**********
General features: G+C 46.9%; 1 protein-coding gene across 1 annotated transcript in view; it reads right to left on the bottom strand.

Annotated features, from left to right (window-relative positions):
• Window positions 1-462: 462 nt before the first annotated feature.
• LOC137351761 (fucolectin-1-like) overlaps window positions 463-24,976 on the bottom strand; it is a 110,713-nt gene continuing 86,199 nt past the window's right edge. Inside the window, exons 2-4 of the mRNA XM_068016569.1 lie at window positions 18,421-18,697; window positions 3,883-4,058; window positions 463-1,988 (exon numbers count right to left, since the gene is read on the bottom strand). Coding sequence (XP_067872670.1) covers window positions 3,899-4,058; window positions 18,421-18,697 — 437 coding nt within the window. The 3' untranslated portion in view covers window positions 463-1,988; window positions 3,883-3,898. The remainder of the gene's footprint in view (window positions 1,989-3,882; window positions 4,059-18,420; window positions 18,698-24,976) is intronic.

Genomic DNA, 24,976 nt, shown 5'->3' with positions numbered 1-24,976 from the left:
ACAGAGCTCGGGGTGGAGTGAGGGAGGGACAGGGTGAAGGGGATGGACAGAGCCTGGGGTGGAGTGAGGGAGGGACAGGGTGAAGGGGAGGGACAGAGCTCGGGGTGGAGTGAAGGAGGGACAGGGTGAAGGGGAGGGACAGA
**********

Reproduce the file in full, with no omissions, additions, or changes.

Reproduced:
General features: G+C 46.9%; 1 protein-coding gene across 1 annotated transcript in view; it reads right to left on the bottom strand.

Annotated features, from left to right (window-relative positions):
• Window positions 1-462: 462 nt before the first annotated feature.
• LOC137351761 (fucolectin-1-like) overlaps window positions 463-24,976 on the bottom strand; it is a 110,713-nt gene continuing 86,199 nt past the window's right edge. Inside the window, exons 2-4 of the mRNA XM_068016569.1 lie at window positions 18,421-18,697; window positions 3,883-4,058; window positions 463-1,988 (exon numbers count right to left, since the gene is read on the bottom strand). Coding sequence (XP_067872670.1) covers window positions 3,899-4,058; window positions 18,421-18,697 — 437 coding nt within the window. The 3' untranslated portion in view covers window positions 463-1,988; window positions 3,883-3,898. The remainder of the gene's footprint in view (window positions 1,989-3,882; window positions 4,059-18,420; window positions 18,698-24,976) is intronic.

Genomic DNA, 24,976 nt, shown 5'->3' with positions numbered 1-24,976 from the left:
ACAGAGCTCGGGGTGGAGTGAGGGAGGGACAGGGTGAAGGGGATGGACAGAGCCTGGGGTGGAGTGAGGGAGGGACAGGGTGAAGGGGAGGGACAGAGCTCGGGGTGGAGTGAAGGAGGGACAGGGTGAAGGGGAGGGACAGA